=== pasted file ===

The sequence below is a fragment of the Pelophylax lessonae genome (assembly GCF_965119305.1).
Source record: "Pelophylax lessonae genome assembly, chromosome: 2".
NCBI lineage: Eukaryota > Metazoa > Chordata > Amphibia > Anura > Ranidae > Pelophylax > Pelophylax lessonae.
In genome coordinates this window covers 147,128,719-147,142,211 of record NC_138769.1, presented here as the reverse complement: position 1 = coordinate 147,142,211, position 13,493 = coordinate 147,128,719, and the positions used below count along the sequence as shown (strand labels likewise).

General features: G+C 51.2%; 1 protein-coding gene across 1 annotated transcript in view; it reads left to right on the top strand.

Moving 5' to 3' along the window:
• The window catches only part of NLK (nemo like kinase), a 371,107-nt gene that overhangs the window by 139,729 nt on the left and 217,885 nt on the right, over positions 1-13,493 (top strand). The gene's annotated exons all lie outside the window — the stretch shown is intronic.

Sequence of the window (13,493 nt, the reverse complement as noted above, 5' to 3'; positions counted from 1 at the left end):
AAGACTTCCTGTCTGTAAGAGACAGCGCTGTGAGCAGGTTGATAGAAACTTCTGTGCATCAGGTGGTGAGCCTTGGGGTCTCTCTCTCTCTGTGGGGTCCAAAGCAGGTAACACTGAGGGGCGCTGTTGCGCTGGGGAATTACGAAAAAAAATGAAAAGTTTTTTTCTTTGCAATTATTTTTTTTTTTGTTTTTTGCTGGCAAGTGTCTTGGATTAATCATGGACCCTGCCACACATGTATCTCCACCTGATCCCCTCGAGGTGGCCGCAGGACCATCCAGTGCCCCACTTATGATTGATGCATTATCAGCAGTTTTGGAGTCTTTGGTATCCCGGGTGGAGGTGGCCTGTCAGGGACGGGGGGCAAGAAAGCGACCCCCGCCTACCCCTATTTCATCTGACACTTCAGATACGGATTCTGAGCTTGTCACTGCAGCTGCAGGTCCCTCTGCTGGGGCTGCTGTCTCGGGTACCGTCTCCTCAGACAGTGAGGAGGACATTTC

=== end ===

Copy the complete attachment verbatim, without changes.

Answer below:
The sequence below is a fragment of the Pelophylax lessonae genome (assembly GCF_965119305.1).
Source record: "Pelophylax lessonae genome assembly, chromosome: 2".
NCBI lineage: Eukaryota > Metazoa > Chordata > Amphibia > Anura > Ranidae > Pelophylax > Pelophylax lessonae.
In genome coordinates this window covers 147,128,719-147,142,211 of record NC_138769.1, presented here as the reverse complement: position 1 = coordinate 147,142,211, position 13,493 = coordinate 147,128,719, and the positions used below count along the sequence as shown (strand labels likewise).

General features: G+C 51.2%; 1 protein-coding gene across 1 annotated transcript in view; it reads left to right on the top strand.

Moving 5' to 3' along the window:
• The window catches only part of NLK (nemo like kinase), a 371,107-nt gene that overhangs the window by 139,729 nt on the left and 217,885 nt on the right, over positions 1-13,493 (top strand). The gene's annotated exons all lie outside the window — the stretch shown is intronic.

Sequence of the window (13,493 nt, the reverse complement as noted above, 5' to 3'; positions counted from 1 at the left end):
AAGACTTCCTGTCTGTAAGAGACAGCGCTGTGAGCAGGTTGATAGAAACTTCTGTGCATCAGGTGGTGAGCCTTGGGGTCTCTCTCTCTCTGTGGGGTCCAAAGCAGGTAACACTGAGGGGCGCTGTTGCGCTGGGGAATTACGAAAAAAAATGAAAAGTTTTTTTCTTTGCAATTATTTTTTTTTTTGTTTTTTGCTGGCAAGTGTCTTGGATTAATCATGGACCCTGCCACACATGTATCTCCACCTGATCCCCTCGAGGTGGCCGCAGGACCATCCAGTGCCCCACTTATGATTGATGCATTATCAGCAGTTTTGGAGTCTTTGGTATCCCGGGTGGAGGTGGCCTGTCAGGGACGGGGGGCAAGAAAGCGACCCCCGCCTACCCCTATTTCATCTGACACTTCAGATACGGATTCTGAGCTTGTCACTGCAGCTGCAGGTCCCTCTGCTGGGGCTGCTGTCTCGGGTACCGTCTCCTCAGACAGTGAGGAGGACATTTC